Thin line-A A +A
Bahin sang Bubay
Sunday, June 29, 2014
TIMES when we, women, thought we are confined in the four corners of our homes, waiting on the family's needs, looking out to respond to the children's requirements in school and the partner's wishes and necessities... That was then, and well, still true today, or is it?
Are women in our region really freer now than our mothers and ancestors before? I could still remember my very own Lola Olay when we were barely in our teens and she would tell us stories about how she used to be so dependent on our Lolo for everything she needed. Lola was really not so open about their love story, but during that time, I already considered her one of a kind because she already knew about women's rights somehow, in her own little way.
She knew that she could not always rely on our Lolo, although I have witnessed how Lola would take extra time to manually pound some rice and cook 'tinula' for Lolo that's really delicious. Funny how the memory seems so vivid in my mind still, but then I used to be my grandparents pet apo, and I used to ask Lola to let me have her "dukot" (crunchy rice) that I loved so much especially when her tasty soup was poured into it.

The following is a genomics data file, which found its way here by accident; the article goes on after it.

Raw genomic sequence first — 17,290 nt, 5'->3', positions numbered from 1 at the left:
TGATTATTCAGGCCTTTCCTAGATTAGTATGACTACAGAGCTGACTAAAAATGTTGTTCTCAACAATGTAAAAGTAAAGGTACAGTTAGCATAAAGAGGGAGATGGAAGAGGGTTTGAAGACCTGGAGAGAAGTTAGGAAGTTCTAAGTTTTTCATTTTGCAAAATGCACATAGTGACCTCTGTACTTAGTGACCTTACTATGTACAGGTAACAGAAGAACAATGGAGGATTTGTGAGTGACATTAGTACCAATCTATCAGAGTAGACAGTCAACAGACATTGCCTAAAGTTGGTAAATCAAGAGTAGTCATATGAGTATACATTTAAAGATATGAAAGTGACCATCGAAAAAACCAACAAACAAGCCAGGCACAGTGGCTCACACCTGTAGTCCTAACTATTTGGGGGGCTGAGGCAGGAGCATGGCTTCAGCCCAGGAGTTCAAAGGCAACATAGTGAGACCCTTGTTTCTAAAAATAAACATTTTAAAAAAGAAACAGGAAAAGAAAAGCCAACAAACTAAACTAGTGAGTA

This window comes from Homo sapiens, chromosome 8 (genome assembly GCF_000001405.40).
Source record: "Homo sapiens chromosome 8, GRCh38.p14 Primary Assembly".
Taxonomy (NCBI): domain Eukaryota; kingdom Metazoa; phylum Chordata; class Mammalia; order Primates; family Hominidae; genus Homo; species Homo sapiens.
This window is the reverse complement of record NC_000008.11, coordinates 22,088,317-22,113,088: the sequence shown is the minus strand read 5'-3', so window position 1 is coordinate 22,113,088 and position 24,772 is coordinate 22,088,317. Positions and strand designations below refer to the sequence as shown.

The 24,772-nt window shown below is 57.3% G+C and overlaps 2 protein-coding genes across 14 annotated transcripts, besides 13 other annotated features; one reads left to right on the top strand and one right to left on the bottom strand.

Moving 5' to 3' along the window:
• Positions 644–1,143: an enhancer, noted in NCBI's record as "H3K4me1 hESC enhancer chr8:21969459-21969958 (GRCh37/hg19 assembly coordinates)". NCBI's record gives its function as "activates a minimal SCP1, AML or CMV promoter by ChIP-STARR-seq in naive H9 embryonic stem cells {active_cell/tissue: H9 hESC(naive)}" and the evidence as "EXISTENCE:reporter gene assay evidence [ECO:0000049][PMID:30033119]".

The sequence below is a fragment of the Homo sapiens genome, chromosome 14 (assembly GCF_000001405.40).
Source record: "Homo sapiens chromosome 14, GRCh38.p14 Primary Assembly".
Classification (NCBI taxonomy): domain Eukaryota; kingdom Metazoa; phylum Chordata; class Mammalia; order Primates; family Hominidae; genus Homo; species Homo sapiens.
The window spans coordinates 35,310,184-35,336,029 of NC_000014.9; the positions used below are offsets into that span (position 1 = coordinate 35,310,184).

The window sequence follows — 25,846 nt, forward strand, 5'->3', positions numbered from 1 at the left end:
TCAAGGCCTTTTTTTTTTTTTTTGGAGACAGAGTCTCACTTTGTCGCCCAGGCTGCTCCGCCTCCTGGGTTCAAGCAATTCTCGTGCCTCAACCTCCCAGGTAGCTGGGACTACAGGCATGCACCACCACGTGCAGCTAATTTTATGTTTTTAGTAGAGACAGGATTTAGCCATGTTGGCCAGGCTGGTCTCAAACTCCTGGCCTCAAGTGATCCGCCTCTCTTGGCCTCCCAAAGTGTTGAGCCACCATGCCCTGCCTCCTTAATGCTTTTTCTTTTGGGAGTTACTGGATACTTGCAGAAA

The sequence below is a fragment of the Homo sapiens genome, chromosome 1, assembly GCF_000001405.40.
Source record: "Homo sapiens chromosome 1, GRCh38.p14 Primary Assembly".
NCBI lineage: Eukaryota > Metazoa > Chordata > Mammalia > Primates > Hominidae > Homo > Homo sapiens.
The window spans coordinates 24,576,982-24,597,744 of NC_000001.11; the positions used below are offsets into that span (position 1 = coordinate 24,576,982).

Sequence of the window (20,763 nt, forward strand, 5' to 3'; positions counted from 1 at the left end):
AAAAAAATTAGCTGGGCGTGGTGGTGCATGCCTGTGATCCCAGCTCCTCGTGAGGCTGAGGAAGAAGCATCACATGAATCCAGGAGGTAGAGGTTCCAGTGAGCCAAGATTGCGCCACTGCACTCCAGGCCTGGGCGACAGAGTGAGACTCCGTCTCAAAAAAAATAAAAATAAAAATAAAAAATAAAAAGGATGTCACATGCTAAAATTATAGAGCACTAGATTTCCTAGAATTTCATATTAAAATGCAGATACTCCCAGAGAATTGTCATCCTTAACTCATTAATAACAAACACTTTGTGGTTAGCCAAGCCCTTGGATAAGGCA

Her memory visited me again when I watched the play entitled "The Vagina Monologues" which was again played in Davao very recently. I thought in her innocence, Lola was really ahead of her time, almost regal in her ways, and I would always remember that her ancestors had lineage from the Mandaya tribe as this fact have made me proud to realize.
Through the years, I was always proud to think that my paternal ancestors have made me what I am today, strongly connected to my indigenous roots in spirit, and fortunate enough to be aware about it.
And though our generation have somehow forgotten that special connection that we had with our own self, there's a thin line that barely divide our connection to our glorious past to what we have now.
Published in the Sun.Star Davao newspaper on June 30, 2014.